We hit the pool here in Southwest Florida throughout each year, but with summer ready to sprint out of the gate, you need to be aware that the chemicals in your pool (or your friends’ pools or public pools, if you want to be pedantic with the definition) can stain your teeth with prolonged exposure to improperly cared-for water.
The stain comes from pools that are not correctly balanced for chlorine and pH, according to a study by researchers at New York University.
“Improperly maintained pool chlorination in swimming pools can cause rapid and excessive erosion of dental enamel,” warned Dr. Leila Jahangiri, a clinical associate professor and the Chair of NYUCD’s Department of Prosthodontics, in a posting on NYU’s website in 2011.
The resulting stain is called “swimmers calculus” and the calculus is what discolors the teeth. The people most likely to see such stains on their teeth are those who spend more than 5 hours-per-week in a pool – most likely those swimmers who are in training.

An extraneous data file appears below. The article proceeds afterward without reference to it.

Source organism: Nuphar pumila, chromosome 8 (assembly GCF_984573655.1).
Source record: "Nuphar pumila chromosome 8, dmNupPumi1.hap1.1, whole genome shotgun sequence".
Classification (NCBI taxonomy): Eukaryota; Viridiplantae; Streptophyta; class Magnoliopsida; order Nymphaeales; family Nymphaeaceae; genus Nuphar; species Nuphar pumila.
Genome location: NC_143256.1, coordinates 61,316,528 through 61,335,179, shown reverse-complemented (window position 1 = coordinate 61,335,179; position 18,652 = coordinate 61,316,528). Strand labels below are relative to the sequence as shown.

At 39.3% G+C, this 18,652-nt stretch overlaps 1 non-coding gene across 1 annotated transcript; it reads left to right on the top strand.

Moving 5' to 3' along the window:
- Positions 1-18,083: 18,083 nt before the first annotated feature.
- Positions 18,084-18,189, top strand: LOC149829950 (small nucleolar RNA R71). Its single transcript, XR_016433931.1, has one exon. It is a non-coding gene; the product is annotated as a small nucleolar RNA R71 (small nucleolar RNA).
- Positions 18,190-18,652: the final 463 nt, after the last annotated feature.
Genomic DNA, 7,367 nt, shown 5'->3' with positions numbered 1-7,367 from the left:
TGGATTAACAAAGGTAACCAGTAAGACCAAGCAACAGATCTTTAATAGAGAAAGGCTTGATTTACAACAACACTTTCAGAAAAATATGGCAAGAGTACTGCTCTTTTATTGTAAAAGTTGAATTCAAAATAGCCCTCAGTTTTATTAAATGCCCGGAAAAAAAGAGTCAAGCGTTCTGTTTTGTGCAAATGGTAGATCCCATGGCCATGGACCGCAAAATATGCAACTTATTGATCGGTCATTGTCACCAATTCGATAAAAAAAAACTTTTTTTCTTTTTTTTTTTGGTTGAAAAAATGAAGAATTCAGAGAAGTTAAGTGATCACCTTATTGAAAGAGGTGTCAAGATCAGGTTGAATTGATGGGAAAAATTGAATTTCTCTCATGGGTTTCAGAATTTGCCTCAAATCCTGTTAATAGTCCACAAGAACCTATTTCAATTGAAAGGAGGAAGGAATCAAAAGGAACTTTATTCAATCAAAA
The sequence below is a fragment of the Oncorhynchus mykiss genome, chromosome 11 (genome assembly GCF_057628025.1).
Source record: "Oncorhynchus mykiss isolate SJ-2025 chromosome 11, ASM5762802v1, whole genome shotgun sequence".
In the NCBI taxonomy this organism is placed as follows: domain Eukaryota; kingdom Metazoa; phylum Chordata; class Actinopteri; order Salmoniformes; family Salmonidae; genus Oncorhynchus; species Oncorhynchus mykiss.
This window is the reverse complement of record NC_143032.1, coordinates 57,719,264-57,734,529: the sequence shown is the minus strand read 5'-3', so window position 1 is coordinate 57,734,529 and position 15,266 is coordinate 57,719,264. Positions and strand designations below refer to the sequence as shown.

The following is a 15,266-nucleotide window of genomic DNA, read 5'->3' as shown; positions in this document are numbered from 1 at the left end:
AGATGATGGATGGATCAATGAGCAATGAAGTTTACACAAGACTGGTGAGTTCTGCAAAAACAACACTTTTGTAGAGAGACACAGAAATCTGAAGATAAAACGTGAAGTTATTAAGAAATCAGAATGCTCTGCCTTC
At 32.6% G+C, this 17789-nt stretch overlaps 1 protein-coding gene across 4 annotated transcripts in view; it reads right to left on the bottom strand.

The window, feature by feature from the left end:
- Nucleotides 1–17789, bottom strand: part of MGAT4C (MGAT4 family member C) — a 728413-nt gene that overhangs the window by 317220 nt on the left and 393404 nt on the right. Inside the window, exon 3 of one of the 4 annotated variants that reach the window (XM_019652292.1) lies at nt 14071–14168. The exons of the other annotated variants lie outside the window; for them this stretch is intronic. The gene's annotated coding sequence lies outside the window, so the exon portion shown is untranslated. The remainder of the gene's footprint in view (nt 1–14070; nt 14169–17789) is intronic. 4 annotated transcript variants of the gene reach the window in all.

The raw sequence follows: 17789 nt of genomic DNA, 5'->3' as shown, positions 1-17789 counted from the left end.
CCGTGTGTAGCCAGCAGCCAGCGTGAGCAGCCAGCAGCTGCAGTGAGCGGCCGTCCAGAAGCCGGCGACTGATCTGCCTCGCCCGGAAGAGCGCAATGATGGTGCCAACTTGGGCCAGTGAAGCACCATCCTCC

One thing you can do is to rinse your mouth with clean water after each swimming session and if you develop swimmers calculus, you need to see your dentist for a professional cleaning or, if you are a swimmer who is clocking a bunch of laps daily, you might consider more frequent professional cleanings as a way to make sure you don’t develop the stains.
Proper pool maintenance can be achieved by homeowners, but remember the warnings here if you are not going to test your pool’s water at least once each week. If not, consider a professional pool-cleaning service if you and your family use your pool extensively.